“without regard to geographic borders.” LONGERICH quoted in this section, like many other scholars wrote: The “Final Solution to the Jewish Question” was the Nazi code name for the elimination of Jews. For the first time in history, the annihilation of a people had become official government policy.” (p. 305-310) (Ealdgyth, please, double check), Longerich does not mention even once the words “the Jewish question in Europe” in his analysis of the Wannsee meeting.

Other sources: “In January 1942 a conference was held in Wannsee, a suburb of Berlin, in order to coordinate the implementation of the “Final Solution of the Jewish Question”, the codename for the plan to murder all Jews within reach. “ (YV)

On January 20, 1942, 15 high-ranking Nazi Party and German government officials gathered at a villa in the Berlin suburb of Wannsee to discuss and coordinate the implementation of what they called the "Final Solution of the Jewish Question." (ushmm)

3. WIKI ARTICLE: a final solution that would involve some 11 million Jews living not only in territories then controlled by Germany, but throughout continental Europe, Ireland, Great Britain, French North Africa, and Turkey.[135] = Longerich 2010, p. 307

LONGERICH (Ealdgyth, please, double check): “This list {in a statistical addendum to the minutes} not only includes Jews living in areas under German control , but also those of Great Britain, Ireland, Portugal, Sweden, Switzerland, Spain, and Turkey. Included in the 700,000 Jews for unoccupied France are those of the North African colonies". p. 307

There are also issues with citations in the definition, and I don't have all the books (Ealdgyth, please check), and other important issues. I am sure that all editors want to see a neutral article.

Regards. Henia Perlman (talk) 05:00, 13 June 2017 (UTC)

again, this is an overview article. The details of who gave Heydrich authority, how wide that authority was, and an exact listing of how many Jews were included in unoccupied France are all details that belong in the article on the conference itself, not in an overview article on the entire Holocaust. WP:SUMMARY is our guiding principle here. I just spent three days carefully culling out unneeded details from this article. I'm sure I haven't gotten the mix just right, we're still missing some subjects that need coverage - Holocaust denial, memorials, more on historiography, Other things aren't weighed right - too much of the death camps coverage is on Auschwitz, we need a bit more on other occupied countries, the mass killings in Russia are skimped, the reaction after the war needs more, etc. but the solution isn't to add more detail to sections on single events. As for the definition - we need to cover ALL the views of scholars. This means that of necessity we will cover definitons that we as people may not agree with. We can't let our own opinions on the various controversies influence what the Wikipedia article says. Ideally, no one will ever know what a given editors opinion is on any controversy. Ealdgyth - Talk 12:08, 13 June 2017 (UTC)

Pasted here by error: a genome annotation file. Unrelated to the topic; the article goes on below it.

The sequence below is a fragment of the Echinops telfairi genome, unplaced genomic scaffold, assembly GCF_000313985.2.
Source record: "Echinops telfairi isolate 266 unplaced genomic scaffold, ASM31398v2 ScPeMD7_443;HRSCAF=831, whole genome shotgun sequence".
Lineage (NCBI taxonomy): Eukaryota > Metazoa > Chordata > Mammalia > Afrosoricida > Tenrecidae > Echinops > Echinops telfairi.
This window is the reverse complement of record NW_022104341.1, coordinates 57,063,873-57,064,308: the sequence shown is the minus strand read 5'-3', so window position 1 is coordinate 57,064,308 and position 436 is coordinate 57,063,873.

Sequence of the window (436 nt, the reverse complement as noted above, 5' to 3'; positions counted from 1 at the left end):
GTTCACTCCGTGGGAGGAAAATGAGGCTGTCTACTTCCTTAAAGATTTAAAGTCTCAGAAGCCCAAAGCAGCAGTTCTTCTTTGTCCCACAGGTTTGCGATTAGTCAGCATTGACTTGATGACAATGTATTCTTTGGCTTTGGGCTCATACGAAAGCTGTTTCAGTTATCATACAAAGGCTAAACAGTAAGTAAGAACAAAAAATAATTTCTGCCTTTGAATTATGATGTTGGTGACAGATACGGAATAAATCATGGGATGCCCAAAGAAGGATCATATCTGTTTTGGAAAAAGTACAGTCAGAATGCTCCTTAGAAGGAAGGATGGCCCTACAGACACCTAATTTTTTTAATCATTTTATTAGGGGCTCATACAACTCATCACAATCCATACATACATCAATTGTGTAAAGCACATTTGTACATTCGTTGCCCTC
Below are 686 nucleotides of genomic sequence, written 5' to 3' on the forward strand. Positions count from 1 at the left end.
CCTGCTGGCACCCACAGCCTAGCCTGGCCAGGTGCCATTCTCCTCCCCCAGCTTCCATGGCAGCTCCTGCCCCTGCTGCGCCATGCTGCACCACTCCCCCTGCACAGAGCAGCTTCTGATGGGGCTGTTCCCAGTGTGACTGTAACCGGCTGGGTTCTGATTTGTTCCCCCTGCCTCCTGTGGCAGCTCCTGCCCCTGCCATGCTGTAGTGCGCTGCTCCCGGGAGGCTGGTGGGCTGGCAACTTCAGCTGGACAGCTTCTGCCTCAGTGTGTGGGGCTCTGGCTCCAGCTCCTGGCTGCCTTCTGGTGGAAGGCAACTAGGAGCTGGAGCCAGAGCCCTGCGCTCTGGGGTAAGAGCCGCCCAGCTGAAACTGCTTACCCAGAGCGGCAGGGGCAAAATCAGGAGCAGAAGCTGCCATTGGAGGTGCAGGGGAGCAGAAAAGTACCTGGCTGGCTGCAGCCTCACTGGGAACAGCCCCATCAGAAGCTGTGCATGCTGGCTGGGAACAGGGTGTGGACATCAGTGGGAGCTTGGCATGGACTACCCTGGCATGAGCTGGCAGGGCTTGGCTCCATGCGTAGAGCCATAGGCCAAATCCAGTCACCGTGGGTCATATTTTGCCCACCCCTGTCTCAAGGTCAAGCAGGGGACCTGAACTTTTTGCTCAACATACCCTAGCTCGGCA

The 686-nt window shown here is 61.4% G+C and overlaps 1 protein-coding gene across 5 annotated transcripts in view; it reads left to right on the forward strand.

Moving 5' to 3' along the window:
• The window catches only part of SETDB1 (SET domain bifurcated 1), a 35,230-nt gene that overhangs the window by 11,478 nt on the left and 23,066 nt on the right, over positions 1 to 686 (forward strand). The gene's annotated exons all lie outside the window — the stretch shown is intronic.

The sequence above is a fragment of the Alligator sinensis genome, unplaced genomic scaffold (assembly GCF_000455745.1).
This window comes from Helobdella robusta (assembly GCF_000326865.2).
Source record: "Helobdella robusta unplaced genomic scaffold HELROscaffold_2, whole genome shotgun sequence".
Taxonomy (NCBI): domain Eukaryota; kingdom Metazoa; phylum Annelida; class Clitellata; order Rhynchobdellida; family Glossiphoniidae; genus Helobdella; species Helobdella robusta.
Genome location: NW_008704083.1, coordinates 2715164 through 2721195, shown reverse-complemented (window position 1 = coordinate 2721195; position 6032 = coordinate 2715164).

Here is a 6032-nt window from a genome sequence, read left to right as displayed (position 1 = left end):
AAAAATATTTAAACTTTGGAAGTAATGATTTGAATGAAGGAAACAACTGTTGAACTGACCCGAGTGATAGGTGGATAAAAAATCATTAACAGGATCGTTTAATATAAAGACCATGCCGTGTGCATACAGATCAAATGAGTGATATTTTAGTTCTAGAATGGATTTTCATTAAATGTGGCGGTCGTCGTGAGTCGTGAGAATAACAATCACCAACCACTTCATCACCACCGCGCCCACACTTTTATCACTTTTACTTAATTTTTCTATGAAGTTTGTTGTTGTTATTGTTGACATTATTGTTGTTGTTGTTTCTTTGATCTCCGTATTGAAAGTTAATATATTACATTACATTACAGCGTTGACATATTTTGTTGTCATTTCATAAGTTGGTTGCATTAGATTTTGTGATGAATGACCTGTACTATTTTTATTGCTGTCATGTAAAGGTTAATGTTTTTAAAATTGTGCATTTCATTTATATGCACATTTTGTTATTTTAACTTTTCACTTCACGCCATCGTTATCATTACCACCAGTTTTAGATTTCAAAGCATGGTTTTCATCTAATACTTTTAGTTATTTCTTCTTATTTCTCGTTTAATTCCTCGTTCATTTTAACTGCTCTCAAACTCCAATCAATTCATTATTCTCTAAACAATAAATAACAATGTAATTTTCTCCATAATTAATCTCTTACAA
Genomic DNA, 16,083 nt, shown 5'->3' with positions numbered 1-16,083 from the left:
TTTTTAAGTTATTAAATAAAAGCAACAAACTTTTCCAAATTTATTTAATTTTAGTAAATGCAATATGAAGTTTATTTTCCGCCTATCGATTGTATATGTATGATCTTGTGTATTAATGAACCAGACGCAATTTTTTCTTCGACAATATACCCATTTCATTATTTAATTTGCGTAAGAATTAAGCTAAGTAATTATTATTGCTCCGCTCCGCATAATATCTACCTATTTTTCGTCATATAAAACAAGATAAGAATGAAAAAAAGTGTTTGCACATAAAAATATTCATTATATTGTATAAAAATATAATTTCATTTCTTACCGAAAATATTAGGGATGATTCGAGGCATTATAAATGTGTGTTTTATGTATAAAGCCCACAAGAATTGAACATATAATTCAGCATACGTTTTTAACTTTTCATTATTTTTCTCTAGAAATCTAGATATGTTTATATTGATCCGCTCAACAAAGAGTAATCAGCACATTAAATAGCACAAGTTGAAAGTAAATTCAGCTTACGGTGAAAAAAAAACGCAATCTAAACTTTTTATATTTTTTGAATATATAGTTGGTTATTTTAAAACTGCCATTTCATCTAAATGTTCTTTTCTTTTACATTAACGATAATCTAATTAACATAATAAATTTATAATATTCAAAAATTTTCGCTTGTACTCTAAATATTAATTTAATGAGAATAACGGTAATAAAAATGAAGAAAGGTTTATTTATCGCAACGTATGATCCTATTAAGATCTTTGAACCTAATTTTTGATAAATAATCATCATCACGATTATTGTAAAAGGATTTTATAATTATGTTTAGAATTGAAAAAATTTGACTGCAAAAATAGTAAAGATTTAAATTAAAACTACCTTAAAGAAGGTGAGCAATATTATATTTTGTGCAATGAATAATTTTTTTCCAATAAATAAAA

I think we may also have an issue with understanding how we include information. We do not generally just string together quotes from various sources. Instead we paraphrase and summarize sources. So it isn't inaccurate to summarize point 1 as "Heydrich was granted authority..." when the source says that Goring gave Heydrich authority...in fact, we are supposed to do that. If we get too close to the language of the source, it's a bad thing called "close paraphrasing".
I'm also going to have to beg folks' indulgence... my stepdaughter is expecting her first child and we're currently out of town over with her. She's having a lot of contractions, but not quite into full labor, so I've kinda had to stop in mid project here. I'm working from a tablet mostly, so I'm slow...Ealdgyth - Talk 12:33, 13 June 2017 (UTC)
Regarding your comments, Henia Perlman, about The Holocaust article, you may want to assume good faith about the people that have contributed to the article. It's insulting to say that the article is not neutral without clear evidence. I am not at all seeing that there is an intention to reflect one side at the expense of another.